On Sahaja and Simplicity

There were recently two weeks of intermittent blissful rain here in the high desert, always a time when the natural world is vivid and compelling. When it rains I want to be there, to be present to the display of Nature’s beauty; to be no one, only a listening, a seeing, a witness of what is occurring now, which may open into sahaja in a direct perception of reality. This is a refuge for the soul, requesting of me the quiet space and time to be contemplative.

The dramatic interplay of downpours, sky and clouds, lightning, rolling thunder meshed with a growing sense of the need for change in the landscape of my day-to-day life, which will emerge, hopefully, as a simplification of everything. The exponential tangles of every day—a complexity that we blithely call “life”—become more and more stressful and future-oriented (a future based on the past) as time goes on. The complications experienced in our postmodern lives buffer us from a direction connection with our own true nature, which reduces the underlying truth of sahaja to nothing more than an idea or mental construct—wishful thinking—rather than the vivid, transformative ground of reality.

If we want to experience the truth of our own nature, we will need to craft a way of living that is rooted in simplicity. Nature calls me into the moment, but I am often too busy, with too many obligations, to heed her call. I can hear the call in the depths of my heart, but I am not free to respond. If you have tried to simplify your life (more time for exploring that creek trail, or making a pilgrimage to a sacred site, or for gardening or creativity or human relationship), you are aware of how hard it is to carve out time to live in way that feed the soul.

Simplifying one’s life is no easy process because everything in our contemporary lives works against the intention to have a simple life. Life in the 21st century is complicated. By complications, I mean all things that proliferate and obscure the elegance, beauty, and innate sahaja of the moment. For example, we are catapulted daily from one bardo to another—shopping malls, grocery stores, workplace, home, entertainment, restaurants, movie theatres, airports, cars, and so on and on. These bardos are “in between states,” as Vajrayana Buddhism teaches us. In between what? In between what is actually true—reality as it is. Some bardos are more attractive than others, for sure, but all are bardos, in which one may easily get lost, stupefied, our awareness glazed. In other words, we fall asleep there and entirely forget our true purpose in life.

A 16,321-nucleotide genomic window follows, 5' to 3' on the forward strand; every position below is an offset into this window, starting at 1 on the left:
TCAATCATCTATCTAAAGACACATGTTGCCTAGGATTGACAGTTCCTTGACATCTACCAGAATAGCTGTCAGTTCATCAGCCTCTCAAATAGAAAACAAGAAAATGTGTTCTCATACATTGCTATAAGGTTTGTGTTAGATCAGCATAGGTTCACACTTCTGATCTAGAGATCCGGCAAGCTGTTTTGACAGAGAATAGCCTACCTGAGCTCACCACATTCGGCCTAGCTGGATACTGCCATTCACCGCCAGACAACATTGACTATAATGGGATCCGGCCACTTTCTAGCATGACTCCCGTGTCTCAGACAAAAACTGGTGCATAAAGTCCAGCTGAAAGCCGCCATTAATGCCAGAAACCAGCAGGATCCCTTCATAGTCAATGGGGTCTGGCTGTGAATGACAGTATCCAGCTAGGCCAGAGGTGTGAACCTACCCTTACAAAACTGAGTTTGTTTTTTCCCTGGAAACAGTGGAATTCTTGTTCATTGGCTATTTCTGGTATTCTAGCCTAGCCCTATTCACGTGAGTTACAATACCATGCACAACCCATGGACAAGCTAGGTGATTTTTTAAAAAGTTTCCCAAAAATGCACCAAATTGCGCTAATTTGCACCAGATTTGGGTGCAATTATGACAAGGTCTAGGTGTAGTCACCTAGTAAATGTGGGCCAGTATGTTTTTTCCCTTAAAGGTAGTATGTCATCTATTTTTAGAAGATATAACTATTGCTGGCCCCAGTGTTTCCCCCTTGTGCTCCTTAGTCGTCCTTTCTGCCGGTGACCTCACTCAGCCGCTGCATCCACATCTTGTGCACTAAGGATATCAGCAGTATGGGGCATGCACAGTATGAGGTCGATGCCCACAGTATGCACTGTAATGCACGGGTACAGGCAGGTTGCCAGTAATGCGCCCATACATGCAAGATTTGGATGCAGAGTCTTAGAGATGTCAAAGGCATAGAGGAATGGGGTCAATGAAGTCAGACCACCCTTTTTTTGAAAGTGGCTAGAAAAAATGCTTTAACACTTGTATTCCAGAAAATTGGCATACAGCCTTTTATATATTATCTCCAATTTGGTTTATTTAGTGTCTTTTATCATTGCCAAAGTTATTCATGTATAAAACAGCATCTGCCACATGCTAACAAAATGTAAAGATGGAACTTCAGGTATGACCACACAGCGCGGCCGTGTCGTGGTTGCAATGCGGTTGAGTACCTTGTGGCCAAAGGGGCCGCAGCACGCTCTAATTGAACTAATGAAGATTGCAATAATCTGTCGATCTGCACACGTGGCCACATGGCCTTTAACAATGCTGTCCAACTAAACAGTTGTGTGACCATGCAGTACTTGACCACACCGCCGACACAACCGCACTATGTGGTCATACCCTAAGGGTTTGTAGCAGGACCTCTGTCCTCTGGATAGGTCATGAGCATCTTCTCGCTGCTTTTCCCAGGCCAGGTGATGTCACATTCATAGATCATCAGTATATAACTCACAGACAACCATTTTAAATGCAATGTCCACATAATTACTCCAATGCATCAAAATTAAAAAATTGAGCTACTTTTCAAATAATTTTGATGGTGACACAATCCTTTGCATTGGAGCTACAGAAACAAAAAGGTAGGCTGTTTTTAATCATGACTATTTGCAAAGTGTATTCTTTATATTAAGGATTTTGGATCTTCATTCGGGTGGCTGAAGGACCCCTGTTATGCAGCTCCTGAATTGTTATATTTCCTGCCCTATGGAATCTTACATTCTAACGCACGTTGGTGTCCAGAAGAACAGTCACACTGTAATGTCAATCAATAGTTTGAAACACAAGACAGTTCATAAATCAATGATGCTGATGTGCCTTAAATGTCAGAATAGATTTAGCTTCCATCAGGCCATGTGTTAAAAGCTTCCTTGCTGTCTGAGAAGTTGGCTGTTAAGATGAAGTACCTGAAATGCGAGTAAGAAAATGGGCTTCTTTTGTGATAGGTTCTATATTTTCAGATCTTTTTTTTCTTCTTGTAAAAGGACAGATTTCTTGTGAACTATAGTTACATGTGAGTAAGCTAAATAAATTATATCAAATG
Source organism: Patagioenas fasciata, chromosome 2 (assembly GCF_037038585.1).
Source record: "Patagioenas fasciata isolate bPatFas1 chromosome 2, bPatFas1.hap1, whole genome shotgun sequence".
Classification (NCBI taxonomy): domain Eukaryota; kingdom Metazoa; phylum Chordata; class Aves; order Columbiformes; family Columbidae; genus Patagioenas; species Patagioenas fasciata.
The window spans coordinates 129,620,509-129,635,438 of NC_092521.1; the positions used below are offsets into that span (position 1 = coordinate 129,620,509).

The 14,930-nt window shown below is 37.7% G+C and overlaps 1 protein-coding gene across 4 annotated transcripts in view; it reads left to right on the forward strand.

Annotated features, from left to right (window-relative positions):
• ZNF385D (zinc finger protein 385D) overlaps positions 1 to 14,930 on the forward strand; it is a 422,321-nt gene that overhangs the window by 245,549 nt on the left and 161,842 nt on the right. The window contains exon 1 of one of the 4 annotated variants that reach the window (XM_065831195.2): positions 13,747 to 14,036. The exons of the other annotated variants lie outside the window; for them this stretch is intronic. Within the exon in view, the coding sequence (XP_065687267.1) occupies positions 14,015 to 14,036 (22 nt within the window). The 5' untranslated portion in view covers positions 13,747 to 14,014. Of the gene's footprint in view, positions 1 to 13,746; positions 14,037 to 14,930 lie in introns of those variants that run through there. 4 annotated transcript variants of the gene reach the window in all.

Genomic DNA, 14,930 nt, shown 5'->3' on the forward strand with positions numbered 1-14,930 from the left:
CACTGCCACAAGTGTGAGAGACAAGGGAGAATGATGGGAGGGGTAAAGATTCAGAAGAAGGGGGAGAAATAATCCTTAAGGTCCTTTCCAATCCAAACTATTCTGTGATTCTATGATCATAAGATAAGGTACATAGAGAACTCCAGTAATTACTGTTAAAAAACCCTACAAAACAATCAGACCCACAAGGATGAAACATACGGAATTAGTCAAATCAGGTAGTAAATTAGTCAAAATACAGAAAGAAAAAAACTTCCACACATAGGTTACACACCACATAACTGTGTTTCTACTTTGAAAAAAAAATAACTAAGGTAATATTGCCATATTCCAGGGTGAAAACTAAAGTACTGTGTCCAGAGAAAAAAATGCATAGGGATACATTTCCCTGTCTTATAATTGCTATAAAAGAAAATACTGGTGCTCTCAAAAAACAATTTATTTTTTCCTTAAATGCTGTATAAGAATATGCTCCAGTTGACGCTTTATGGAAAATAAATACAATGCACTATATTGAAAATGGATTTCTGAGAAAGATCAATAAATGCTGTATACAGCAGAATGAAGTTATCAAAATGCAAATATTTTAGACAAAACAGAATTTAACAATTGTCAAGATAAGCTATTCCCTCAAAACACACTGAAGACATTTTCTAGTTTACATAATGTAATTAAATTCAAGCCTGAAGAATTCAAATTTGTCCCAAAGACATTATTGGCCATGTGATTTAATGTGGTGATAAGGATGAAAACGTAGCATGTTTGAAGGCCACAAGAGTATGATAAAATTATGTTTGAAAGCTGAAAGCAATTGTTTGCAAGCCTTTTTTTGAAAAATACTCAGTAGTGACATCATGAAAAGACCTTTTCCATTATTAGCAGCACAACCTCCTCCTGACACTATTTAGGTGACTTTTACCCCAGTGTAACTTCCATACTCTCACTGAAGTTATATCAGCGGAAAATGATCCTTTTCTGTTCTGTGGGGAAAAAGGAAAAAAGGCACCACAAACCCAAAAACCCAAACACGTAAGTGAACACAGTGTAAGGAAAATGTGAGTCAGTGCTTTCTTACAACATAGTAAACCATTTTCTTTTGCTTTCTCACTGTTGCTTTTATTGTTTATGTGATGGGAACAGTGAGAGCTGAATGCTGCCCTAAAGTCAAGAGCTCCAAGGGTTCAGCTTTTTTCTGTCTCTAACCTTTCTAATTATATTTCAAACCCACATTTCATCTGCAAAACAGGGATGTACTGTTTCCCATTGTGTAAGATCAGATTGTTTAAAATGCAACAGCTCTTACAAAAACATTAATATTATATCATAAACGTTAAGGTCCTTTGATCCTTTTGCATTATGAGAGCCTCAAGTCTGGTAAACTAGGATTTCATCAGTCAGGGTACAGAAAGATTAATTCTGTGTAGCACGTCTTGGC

In the 21st century the drive to survive is enormously complex. Meeting deadlines, attending to burgeoning details, handling correspondence, staying in the loop, getting ahead, planning for the future, hoping and praying things will get better and doing everything we can—dotting the I’s and crossing the T’s… Worrying, fretting, obsessing… All focused on the future.

While one might hope that human interactions would bring some relief, often the opposite is the case. The constant interruptions of cell phones, and juggling the life that is engendered by these little computer-creatures, becomes all-consuming. Most social events are complicated entanglements of interrelationship—dynamics of intrigue and innuendo, competition, envy, pretense, power, superficiality, ennui. Family relationships suffer in all of this, and may be problematic to begin with…

Vacations are notoriously stressful excursions into more complexity. Travel logistics are fraught with problems, errors, delays, and expenses. Communications of all kinds involving technology by internet, email, fax, cell phone…again, complicated. Responsibilities that involve co-operation with others, group processes, verbal interactions, teamwork—peoples’ need to work out their neuroses on each other by jockeying for position, interjecting opinions, judgments, push back and interference, usurping attention, being the star of every show—all the seed beds of more stress, complexity, frustration, and eventual burn out.
One begins to crave a simpler life.

Of course, I’m only pointing out the obvious pitfalls. There are also moments of beautiful flow in life: there is true intimacy, communion with loved ones, feeling deeply the interconnectedness of life, union with all that is, miracles, the arising of love and compassion, insight and gratitude and joy… There is Grace.

There are even occasions when cell phones, emails, or the internet save a life or play a vital role in accomplishing something for the good of all. And yet, suffering is the dilemma. Suffering, as the Buddha so clearly stated, is the underlying hum of our complicated, striving, speedy lives, in which we are hurtling toward our destined date with death.

Where to find refuge? We could begin by simplifying our lives to make a little room for Grace.

I recently watched a DVD titled “Blessings,” about Tibetan nuns of the Vajrayana Buddhist path. The simplicity of their lives and their commitment to dharma and path touched me. They were a potent reminder that a life of simplicity and spiritual practice is, in fact, my heart’s wish. While I am not a Buddhist but a Baul, practicing with the blessings of the lineage of Yogi Ramsuratkumar, I was spiritually nourished by the emphasis these Buddhist tantrikas place upon three essential dimensions of the Path, in which they take refuge for the benefit of all beings: study of dharma, chanting, and meditation.

To be continued next week…
On Sahaja and Simplicity: Snakes, Death, and Freedom